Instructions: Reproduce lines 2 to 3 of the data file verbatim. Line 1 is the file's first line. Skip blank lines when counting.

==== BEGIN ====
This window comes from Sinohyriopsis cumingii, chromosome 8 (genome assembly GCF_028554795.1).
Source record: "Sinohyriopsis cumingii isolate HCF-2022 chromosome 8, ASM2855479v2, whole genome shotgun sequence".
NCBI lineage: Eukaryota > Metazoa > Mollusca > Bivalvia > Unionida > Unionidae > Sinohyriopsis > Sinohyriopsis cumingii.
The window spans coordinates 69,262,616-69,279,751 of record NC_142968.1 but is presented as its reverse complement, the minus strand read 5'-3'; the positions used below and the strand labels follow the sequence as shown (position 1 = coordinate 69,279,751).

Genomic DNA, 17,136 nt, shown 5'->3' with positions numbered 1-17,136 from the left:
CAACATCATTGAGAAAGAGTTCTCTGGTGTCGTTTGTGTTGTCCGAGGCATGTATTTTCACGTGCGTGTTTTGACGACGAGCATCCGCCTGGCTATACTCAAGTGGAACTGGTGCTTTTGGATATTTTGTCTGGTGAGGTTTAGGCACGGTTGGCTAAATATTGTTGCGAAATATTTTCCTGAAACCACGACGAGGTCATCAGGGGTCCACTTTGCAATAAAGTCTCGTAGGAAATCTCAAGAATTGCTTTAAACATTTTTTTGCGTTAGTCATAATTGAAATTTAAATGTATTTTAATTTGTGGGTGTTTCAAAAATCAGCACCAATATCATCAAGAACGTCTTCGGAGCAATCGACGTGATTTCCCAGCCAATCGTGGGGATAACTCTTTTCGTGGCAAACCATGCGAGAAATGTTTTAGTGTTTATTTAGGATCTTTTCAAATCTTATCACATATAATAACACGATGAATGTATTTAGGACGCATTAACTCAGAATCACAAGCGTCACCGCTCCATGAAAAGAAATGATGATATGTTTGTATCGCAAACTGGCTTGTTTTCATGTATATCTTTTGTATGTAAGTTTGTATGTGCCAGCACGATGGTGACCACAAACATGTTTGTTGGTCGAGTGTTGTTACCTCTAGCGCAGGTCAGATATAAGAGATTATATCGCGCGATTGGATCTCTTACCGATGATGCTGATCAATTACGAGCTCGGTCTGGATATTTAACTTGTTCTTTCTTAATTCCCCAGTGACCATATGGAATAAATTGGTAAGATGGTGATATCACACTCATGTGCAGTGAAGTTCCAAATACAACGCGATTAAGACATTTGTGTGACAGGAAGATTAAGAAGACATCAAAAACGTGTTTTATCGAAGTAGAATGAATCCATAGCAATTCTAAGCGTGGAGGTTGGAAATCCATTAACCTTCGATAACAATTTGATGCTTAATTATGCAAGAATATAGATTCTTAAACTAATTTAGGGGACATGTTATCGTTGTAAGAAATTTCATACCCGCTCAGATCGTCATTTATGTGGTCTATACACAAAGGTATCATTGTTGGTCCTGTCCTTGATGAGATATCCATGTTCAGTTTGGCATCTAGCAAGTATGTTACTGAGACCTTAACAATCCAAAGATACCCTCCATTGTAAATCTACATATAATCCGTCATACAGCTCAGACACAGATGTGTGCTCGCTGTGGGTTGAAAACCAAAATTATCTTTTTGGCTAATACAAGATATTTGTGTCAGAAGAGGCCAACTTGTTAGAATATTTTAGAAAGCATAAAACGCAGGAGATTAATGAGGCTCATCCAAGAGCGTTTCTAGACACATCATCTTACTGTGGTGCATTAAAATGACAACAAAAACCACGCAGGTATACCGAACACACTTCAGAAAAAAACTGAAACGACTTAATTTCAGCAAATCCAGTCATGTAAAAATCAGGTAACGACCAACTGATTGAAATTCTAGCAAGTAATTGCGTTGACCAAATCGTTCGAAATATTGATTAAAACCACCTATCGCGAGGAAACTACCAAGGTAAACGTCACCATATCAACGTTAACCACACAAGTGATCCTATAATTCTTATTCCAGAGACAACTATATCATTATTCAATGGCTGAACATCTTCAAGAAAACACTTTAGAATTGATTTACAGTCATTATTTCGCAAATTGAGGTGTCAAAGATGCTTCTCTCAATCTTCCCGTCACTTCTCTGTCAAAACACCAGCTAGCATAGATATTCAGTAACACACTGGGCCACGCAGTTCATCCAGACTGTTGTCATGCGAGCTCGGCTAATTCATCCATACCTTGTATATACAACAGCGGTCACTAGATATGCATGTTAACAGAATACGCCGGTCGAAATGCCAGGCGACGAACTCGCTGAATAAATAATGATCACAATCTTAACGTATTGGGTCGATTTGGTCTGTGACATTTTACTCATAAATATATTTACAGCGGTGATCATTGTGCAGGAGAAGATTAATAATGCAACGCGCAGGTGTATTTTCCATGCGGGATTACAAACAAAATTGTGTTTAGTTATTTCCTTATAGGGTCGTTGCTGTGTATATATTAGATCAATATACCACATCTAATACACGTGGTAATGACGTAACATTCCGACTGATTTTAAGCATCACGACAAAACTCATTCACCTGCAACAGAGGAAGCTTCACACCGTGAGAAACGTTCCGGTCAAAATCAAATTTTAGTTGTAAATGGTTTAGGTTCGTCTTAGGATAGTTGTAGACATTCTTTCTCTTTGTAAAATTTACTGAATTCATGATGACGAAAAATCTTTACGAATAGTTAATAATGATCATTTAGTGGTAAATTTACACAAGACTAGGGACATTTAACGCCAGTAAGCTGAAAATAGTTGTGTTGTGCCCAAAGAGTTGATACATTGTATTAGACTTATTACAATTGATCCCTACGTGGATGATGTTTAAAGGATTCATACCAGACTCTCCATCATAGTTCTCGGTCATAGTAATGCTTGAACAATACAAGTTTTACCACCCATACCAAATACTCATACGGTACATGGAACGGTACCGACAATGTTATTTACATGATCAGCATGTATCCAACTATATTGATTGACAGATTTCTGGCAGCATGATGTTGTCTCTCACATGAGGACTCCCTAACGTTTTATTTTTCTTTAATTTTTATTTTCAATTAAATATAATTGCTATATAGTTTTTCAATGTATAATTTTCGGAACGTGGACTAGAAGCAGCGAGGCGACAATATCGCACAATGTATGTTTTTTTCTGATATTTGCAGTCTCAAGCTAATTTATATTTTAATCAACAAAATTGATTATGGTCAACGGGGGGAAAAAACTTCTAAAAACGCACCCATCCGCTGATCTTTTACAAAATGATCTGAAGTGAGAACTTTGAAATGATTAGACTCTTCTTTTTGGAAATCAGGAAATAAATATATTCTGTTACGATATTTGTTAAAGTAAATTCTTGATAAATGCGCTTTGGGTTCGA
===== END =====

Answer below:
Source record: "Sinohyriopsis cumingii isolate HCF-2022 chromosome 8, ASM2855479v2, whole genome shotgun sequence".
NCBI lineage: Eukaryota > Metazoa > Mollusca > Bivalvia > Unionida > Unionidae > Sinohyriopsis > Sinohyriopsis cumingii.